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Leukemia – Medical Marijuana Research Overview

The following information is presented for educational purposes only. Medical Marijuana Inc. provides this information to provide an understanding of the potential applications of cannabidiol. Links to third party websites do not constitute an endorsement of these organizations by Medical Marijuana Inc. and none should be inferred.

Leukemia is cancer of bone marrow blood cells. Studies have shown marijuana stimulates leukemia cell death, assists in the management of symptoms associated with cancer and traditional cancer treatments, and lowers the risk of complications following bone marrow transplants.

OVERVIEW OF LEUKEMIA

Leukemia is cancer of the body’s blood cells that form within the bone marrow and the lymphatic system. As cancerous blood cells form, they eventually crowd out healthy blood cells. According to the National Cancer Institute, while leukemia primarily affects adults over the age of 55, it is also the most common cancer in children under 15.

There are many types of leukemia. The most common form of leukemia involves white blood cells, which are essential for the body to effectively fight off infections. In leukemia, the bone marrow produces abnormal white blood cells that don’t function properly, which in turn weakens the immune system. Although not as common, red blood cells, which are responsible for carrying oxygen throughout the body, and platelets, which are cells that clot the blood, can also become cancer.The cause of leukemia remains unknown, but it develops when blood cells acquire mutations or abnormalities in their DNA. These abnormalities cause them to grow and divide more rapidly. Leukemia is classified in two ways; chronic or acute and lymphocytic or myelogenous. Chronic leukemia grows slowly, progressing gradually over time, and involves mature blood cells. Acute leukemia grows fast, progressing very quickly, and involves immature blood cells. Lymphocytic leukemia affects lymphoid cells, while myelogenous leukemia affects myeloid cells.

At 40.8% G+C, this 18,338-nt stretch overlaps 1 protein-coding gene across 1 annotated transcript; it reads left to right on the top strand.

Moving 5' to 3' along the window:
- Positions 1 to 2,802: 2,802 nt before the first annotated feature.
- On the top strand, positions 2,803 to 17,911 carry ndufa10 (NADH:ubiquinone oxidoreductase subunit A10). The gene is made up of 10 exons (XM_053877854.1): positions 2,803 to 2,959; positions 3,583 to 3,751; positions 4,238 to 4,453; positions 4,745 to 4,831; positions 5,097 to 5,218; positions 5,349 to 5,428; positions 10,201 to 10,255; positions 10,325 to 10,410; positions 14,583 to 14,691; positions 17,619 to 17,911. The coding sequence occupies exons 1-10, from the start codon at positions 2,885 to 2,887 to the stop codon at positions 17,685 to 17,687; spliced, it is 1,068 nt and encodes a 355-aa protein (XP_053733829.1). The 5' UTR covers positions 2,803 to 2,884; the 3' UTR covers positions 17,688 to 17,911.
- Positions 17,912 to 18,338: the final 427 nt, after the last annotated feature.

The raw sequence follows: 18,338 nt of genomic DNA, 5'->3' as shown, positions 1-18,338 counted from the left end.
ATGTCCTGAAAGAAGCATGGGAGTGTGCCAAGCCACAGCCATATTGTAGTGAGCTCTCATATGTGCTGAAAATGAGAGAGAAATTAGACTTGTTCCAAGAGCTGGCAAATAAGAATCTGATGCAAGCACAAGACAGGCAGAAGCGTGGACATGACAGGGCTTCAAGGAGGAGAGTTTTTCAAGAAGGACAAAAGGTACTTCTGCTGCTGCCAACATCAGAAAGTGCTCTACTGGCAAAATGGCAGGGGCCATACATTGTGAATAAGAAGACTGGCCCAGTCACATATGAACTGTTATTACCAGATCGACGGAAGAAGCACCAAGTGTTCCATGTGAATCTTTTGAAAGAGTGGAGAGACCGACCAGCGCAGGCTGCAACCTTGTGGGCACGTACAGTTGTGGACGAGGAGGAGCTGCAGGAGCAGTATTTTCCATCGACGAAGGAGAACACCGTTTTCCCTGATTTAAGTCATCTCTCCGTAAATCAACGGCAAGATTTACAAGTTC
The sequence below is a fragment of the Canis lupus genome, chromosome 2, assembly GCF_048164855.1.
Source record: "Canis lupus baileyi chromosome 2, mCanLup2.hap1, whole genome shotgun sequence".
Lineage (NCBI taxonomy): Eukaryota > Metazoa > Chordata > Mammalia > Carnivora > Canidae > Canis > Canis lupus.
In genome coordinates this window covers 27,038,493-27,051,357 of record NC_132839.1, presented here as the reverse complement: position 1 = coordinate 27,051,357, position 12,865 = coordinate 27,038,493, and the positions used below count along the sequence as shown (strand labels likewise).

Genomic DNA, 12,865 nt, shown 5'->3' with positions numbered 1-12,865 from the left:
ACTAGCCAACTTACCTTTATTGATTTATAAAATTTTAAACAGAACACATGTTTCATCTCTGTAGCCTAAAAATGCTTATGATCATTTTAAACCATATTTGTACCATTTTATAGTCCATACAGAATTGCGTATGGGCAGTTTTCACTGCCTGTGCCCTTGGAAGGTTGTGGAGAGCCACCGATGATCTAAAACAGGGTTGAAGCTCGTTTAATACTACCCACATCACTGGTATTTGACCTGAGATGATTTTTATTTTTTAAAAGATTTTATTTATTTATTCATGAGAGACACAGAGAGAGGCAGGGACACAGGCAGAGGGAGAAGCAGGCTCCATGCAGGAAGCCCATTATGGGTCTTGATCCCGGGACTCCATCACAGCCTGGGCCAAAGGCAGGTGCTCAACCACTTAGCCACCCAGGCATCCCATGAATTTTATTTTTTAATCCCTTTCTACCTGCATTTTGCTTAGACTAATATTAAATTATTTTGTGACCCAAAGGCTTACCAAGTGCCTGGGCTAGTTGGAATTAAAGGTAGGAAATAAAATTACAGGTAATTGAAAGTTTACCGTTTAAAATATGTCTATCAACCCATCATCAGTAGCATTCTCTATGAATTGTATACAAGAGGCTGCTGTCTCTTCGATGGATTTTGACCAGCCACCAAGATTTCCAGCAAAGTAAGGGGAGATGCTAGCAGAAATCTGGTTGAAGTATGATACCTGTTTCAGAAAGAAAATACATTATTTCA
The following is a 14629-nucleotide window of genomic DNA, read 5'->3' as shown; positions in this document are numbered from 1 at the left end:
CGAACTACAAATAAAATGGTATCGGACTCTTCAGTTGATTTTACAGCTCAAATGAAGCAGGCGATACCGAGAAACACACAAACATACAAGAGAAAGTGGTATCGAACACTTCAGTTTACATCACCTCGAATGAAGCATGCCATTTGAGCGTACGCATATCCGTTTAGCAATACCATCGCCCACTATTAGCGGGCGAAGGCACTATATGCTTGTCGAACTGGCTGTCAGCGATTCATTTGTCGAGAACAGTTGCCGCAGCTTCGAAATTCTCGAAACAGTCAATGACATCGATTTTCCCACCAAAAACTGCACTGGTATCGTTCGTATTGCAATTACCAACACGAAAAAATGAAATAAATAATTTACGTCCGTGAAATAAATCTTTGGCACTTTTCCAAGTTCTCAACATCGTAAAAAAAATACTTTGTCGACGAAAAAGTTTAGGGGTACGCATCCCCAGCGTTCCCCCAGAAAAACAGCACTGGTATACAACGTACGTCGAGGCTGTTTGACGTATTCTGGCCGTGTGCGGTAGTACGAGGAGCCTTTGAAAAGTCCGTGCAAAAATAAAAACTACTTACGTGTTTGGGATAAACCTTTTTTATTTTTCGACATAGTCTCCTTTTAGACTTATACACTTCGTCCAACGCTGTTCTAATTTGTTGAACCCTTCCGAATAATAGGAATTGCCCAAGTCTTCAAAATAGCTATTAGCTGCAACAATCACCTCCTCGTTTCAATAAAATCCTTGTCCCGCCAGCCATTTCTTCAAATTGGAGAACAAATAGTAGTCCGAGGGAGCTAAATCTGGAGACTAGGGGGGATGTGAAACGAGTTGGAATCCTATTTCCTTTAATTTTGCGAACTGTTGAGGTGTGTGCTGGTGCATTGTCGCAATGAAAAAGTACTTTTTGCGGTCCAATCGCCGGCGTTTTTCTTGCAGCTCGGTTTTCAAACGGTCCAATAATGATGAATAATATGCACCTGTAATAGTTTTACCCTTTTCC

The cause of leukemia remains unknown, but it develops when blood cells acquire mutations or abnormalities in their DNA. These abnormalities cause them to grow and divide more rapidly.Leukemia is classified in two ways; chronic or acute and lymphocytic or myelogenous. Chronic leukemia grows slowly, progressing gradually over time, and involves mature blood cells. Acute leukemia grows fast, progressing very quickly, and involves immature blood cells. Lymphocytic leukemia affects lymphoid cells, while myelogenous leukemia affects myeloid cells.

Leukemia is classified in two ways; chronic or acute and lymphocytic or myelogenous. Chronic leukemia grows slowly, progressing gradually over time, and involves mature blood cells. Acute leukemia grows fast, progressing very quickly, and involves immature blood cells. Lymphocytic leukemia affects lymphoid cells, while myelogenous leukemia affects myeloid cells.

Symptoms associated with leukemia can vary depending on type, but they commonly include fatigue and weakness, frequent infections, weight loss, fever or chills, easy bleeding or bruising, swollen lymph nodes, regular nosebleeds, tiny red spots on the skin, excessive sweating, and bone pain or tenderness.

Treatment of leukemia typically involves chemotherapy. Biological therapy, targeted therapy and radiation therapy are also used to combat leukemia. A stem cell transplant, which replaces diseased bone marrow with healthy bone marrow, may also be required.

FINDINGS: EFFECTS OF CANNABIS ON LEUKEMIA